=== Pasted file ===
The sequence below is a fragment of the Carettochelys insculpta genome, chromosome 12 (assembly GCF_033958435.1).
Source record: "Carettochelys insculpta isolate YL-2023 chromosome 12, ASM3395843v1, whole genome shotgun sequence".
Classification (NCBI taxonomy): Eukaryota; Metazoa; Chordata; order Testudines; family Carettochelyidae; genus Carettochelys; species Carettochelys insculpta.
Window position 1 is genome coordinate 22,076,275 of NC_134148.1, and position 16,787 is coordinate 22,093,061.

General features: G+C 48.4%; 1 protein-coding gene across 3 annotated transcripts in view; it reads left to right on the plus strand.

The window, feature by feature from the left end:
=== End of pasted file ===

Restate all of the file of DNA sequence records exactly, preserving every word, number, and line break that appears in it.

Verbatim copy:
The sequence below is a fragment of the Carettochelys insculpta genome, chromosome 12 (assembly GCF_033958435.1).
Source record: "Carettochelys insculpta isolate YL-2023 chromosome 12, ASM3395843v1, whole genome shotgun sequence".
Classification (NCBI taxonomy): Eukaryota; Metazoa; Chordata; order Testudines; family Carettochelyidae; genus Carettochelys; species Carettochelys insculpta.
Window position 1 is genome coordinate 22,076,275 of NC_134148.1, and position 16,787 is coordinate 22,093,061.

General features: G+C 48.4%; 1 protein-coding gene across 3 annotated transcripts in view; it reads left to right on the plus strand.

The window, feature by feature from the left end: